Leeds Geological Association

Geology and Scenery

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The way in which the different rocks of the Leeds area have responded to weathering and erosion has created the varied landscape of this region.


The gritstones of the Millstone Grit are tough and erode slowly. The effects of weathering are concentrated along natural planes of weakness such as joints and major bedding planes. This is why the gritstones often stand out as prominent crags such as Otley Chevin and Caley Crags.

Gritstones on Otley Chevin

Gritstones on Otley Chevin

The Lower Wharfe Valley and Almscliffe Crag

The shales and mudstones that lie between the gritstones of the Millstone Grit are soft and erode more easily. The lower Wharfe Valley has been excavated in such rocks.

View across the lower Wharfe Valley. The valley is cut in shales; Almscliffe Crag, a gritstone outcrop, stands proud in the distance.


To the north of Leeds the Millstone Grit strikes east-west and dips to the south. The different rates of erosion in the alternating layers of grits and shales have created a scarp and vale topography and is responsible for the switchback nature of many of the routes going north from Leeds.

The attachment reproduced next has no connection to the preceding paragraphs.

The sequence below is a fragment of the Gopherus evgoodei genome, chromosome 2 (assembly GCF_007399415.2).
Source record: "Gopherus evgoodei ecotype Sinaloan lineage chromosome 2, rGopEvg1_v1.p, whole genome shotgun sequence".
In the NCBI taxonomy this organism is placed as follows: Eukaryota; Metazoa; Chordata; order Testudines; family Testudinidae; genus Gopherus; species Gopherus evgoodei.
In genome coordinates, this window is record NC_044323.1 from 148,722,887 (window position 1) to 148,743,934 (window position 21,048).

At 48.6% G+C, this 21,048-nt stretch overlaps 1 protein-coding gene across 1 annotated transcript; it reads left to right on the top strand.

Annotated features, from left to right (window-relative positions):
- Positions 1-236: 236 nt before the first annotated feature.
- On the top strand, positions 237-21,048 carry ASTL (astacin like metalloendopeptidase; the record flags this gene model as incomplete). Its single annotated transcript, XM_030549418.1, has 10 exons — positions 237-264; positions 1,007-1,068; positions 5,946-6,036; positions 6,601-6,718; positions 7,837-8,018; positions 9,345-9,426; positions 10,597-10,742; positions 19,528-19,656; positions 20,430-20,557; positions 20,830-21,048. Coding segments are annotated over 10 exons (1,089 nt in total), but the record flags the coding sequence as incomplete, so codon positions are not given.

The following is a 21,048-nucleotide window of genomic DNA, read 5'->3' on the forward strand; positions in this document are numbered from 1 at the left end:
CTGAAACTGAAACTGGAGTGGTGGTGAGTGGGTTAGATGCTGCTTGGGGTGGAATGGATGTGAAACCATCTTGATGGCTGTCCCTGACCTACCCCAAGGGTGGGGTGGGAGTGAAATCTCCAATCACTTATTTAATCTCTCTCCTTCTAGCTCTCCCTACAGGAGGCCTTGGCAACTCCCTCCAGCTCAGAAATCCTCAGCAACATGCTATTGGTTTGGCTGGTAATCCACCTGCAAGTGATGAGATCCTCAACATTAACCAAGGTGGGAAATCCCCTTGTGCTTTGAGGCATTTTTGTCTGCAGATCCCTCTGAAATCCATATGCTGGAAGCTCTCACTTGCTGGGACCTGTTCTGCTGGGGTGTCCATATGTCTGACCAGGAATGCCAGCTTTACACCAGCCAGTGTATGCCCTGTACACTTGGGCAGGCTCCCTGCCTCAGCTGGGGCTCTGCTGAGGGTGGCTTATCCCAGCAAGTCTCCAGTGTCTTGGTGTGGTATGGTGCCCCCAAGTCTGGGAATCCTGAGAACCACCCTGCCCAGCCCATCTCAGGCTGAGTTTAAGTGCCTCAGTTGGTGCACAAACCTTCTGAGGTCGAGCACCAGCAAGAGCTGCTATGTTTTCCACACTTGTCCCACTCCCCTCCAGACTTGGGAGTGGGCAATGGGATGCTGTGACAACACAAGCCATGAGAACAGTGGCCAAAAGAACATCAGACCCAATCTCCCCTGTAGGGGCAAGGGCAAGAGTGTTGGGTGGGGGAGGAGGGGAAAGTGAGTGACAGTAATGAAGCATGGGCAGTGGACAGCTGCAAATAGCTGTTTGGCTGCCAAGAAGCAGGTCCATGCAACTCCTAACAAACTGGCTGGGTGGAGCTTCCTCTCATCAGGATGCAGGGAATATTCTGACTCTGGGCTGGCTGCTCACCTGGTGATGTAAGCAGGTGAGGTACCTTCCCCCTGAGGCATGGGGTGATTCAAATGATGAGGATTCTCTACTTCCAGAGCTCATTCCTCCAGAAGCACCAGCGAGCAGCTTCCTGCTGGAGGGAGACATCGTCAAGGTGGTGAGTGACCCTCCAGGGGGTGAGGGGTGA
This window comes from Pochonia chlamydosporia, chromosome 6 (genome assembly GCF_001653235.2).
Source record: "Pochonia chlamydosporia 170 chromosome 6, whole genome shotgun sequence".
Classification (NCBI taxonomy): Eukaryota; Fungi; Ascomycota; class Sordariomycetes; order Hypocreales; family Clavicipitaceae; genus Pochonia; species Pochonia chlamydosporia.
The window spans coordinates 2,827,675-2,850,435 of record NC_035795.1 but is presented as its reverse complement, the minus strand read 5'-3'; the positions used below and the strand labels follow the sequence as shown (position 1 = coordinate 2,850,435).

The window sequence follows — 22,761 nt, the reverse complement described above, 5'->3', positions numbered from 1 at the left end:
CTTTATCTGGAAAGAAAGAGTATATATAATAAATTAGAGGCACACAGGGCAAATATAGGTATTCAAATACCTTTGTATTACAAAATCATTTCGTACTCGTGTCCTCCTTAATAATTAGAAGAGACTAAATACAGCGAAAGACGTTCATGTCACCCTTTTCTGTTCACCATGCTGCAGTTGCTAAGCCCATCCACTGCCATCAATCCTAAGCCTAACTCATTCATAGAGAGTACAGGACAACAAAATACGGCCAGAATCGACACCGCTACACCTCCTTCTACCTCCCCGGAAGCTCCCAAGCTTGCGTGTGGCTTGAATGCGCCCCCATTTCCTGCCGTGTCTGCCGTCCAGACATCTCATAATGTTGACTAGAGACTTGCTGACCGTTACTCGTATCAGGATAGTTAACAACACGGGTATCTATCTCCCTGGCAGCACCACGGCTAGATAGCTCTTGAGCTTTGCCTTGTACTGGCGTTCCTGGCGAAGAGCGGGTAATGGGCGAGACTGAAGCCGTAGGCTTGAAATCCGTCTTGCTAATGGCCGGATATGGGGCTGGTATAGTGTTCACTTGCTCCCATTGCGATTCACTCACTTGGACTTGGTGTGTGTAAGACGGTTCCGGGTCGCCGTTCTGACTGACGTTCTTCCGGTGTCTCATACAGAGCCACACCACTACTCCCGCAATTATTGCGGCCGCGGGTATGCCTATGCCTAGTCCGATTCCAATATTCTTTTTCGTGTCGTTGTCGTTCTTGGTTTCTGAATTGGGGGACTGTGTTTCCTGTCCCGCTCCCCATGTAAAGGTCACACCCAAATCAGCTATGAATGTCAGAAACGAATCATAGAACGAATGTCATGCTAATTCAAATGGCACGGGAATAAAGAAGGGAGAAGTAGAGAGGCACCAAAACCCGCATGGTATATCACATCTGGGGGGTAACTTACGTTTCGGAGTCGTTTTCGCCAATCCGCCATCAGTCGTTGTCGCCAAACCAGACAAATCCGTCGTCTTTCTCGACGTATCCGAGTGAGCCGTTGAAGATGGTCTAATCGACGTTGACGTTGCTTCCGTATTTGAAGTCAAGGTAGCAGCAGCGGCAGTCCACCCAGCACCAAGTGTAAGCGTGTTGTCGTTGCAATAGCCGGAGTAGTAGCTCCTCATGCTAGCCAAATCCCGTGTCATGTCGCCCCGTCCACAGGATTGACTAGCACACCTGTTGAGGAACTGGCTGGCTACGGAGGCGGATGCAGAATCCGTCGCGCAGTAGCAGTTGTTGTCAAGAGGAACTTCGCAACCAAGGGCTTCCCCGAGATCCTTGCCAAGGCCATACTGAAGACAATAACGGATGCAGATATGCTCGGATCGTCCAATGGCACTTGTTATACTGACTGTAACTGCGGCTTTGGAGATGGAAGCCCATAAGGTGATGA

Cross-section from Harrogate to Leeds

Cross-section of a route from Harrogate to Leeds

View From Garforth Cliff Towards Kippax and Townclose Hills

To the east of Leeds is a low plateau with a locally developed, west facing, scarp face. It is caused by the Magnesian Limestone which lies unconformably over Carboniferous rocks. The horizontal limestone is tougher than the gently folded Coal Measures rocks it rests on, and so erodes more slowly. As the scarp face has retreated it has left a number of isolated hills (outliers) capped by limestone.

View West from the limestone plateau at Garforth Cliff towards Kippax and the outlier of Townclose Hills